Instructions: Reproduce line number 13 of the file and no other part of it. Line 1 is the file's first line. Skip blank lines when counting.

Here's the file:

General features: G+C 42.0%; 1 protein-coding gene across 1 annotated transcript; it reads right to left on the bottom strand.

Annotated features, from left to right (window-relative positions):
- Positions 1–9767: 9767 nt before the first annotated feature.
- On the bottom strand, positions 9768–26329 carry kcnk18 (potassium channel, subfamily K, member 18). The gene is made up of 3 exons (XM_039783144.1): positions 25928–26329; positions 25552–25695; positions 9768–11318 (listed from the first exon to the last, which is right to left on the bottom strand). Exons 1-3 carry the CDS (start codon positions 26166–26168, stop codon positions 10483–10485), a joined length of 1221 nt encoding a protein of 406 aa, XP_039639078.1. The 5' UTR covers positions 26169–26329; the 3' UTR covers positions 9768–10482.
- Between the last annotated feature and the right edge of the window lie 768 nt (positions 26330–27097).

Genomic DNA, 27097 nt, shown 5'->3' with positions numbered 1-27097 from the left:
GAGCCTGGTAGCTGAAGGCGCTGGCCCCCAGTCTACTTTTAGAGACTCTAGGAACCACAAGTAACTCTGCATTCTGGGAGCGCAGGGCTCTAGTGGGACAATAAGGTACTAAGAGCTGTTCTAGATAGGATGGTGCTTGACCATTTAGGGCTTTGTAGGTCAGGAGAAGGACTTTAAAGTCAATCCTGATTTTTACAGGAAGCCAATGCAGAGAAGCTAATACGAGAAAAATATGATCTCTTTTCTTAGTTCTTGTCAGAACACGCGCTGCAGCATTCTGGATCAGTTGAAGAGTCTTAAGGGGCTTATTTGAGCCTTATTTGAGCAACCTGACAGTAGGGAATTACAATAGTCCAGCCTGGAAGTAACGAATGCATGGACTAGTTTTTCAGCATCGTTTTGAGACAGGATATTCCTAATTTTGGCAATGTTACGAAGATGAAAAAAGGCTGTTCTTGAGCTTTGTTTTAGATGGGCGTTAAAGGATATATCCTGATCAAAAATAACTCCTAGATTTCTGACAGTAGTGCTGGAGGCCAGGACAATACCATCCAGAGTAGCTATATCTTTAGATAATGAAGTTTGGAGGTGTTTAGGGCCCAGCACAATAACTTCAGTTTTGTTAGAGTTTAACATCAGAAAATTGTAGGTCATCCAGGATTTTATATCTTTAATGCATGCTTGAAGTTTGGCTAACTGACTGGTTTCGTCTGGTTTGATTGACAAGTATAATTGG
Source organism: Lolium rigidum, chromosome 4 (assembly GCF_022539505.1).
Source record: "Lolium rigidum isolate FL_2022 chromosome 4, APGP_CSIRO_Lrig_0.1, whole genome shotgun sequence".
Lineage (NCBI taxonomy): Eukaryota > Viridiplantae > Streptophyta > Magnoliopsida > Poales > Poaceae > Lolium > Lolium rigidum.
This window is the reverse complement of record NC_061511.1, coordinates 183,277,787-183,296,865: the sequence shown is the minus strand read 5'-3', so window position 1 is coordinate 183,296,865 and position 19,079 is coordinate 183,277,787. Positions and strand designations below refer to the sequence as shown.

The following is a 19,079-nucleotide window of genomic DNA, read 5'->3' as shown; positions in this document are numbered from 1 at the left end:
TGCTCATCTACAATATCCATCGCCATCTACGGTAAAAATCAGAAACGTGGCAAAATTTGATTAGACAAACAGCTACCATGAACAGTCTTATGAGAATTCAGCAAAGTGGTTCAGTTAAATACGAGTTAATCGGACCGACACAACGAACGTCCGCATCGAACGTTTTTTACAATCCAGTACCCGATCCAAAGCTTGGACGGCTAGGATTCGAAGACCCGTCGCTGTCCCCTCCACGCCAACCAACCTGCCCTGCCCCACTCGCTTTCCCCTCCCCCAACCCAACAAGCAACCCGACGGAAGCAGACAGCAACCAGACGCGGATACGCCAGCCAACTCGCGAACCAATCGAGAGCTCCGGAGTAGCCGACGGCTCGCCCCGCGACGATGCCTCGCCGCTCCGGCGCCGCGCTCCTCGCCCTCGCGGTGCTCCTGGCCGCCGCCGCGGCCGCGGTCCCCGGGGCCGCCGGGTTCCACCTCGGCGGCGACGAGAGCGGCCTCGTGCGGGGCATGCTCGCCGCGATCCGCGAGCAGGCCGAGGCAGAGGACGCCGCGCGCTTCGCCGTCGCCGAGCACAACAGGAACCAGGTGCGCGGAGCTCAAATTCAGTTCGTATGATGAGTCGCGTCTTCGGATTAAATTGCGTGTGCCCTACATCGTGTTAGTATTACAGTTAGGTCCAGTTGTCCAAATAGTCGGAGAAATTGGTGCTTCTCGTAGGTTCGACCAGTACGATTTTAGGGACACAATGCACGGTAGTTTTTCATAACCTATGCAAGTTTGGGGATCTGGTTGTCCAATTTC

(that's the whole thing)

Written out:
TGCTCATCTACAATATCCATCGCCATCTACGGTAAAAATCAGAAACGTGGCAAAATTTGATTAGACAAACAGCTACCATGAACAGTCTTATGAGAATTCAGCAAAGTGGTTCAGTTAAATACGAGTTAATCGGACCGACACAACGAACGTCCGCATCGAACGTTTTTTACAATCCAGTACCCGATCCAAAGCTTGGACGGCTAGGATTCGAAGACCCGTCGCTGTCCCCTCCACGCCAACCAACCTGCCCTGCCCCACTCGCTTTCCCCTCCCCCAACCCAACAAGCAACCCGACGGAAGCAGACAGCAACCAGACGCGGATACGCCAGCCAACTCGCGAACCAATCGAGAGCTCCGGAGTAGCCGACGGCTCGCCCCGCGACGATGCCTCGCCGCTCCGGCGCCGCGCTCCTCGCCCTCGCGGTGCTCCTGGCCGCCGCCGCGGCCGCGGTCCCCGGGGCCGCCGGGTTCCACCTCGGCGGCGACGAGAGCGGCCTCGTGCGGGGCATGCTCGCCGCGATCCGCGAGCAGGCCGAGGCAGAGGACGCCGCGCGCTTCGCCGTCGCCGAGCACAACAGGAACCAGGTGCGCGGAGCTCAAATTCAGTTCGTATGATGAGTCGCGTCTTCGGATTAAATTGCGTGTGCCCTACATCGTGTTAGTATTACAGTTAGGTCCAGTTGTCCAAATAGTCGGAGAAATTGGTGCTTCTCGTAGGTTCGACCAGTACGATTTTAGGGACACAATGCACGGTAGTTTTTCATAACCTATGCAAGTTTGGGGATCTGGTTGTCCAATTTC